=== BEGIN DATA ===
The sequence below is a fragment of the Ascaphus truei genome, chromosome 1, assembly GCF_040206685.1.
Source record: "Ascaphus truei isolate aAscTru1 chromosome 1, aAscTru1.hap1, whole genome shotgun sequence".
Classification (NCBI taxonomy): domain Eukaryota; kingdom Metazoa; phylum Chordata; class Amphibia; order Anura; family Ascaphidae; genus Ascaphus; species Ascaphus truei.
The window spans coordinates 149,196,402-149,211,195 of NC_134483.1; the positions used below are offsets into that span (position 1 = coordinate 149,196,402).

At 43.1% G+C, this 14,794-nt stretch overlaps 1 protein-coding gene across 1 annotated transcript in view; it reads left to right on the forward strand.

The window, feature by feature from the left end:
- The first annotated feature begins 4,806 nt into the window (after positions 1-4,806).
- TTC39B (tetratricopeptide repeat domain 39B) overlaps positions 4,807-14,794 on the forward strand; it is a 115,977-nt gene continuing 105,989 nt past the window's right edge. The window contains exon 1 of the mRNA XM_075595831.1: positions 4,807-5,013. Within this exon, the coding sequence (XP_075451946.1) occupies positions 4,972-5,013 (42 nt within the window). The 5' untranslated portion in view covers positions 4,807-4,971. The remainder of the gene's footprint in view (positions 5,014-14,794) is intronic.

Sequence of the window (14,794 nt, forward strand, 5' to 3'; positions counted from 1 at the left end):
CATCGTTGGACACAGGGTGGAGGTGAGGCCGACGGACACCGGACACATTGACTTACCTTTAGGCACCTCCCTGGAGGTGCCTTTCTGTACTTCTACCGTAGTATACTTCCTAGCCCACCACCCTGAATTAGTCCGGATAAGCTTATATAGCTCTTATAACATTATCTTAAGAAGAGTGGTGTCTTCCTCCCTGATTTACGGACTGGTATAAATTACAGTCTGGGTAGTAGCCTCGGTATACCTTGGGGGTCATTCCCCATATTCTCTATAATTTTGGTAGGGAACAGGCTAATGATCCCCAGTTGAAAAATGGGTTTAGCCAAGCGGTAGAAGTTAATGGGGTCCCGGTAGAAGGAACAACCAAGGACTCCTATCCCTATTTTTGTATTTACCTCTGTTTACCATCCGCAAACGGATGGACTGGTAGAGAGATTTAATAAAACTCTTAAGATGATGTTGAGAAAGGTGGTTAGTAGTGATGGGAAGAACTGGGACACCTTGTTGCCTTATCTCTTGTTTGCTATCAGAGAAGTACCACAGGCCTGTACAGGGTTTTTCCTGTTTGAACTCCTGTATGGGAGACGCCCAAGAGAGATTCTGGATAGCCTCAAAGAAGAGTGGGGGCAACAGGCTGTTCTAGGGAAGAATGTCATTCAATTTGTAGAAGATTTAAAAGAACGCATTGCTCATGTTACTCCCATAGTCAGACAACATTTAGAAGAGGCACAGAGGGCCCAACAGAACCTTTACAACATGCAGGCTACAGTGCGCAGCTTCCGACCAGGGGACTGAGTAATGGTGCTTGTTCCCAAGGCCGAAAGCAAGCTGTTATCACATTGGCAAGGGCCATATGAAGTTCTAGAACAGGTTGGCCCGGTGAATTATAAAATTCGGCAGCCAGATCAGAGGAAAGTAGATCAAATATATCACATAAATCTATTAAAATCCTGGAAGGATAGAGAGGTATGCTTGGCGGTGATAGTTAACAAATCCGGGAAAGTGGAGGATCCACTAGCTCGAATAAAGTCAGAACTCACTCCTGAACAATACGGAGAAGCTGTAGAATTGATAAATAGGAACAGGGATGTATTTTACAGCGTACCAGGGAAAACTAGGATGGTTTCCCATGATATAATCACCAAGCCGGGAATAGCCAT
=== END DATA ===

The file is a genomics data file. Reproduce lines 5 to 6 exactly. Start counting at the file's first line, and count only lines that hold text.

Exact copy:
At 43.1% G+C, this 14,794-nt stretch overlaps 1 protein-coding gene across 1 annotated transcript in view; it reads left to right on the forward strand.

The window, feature by feature from the left end: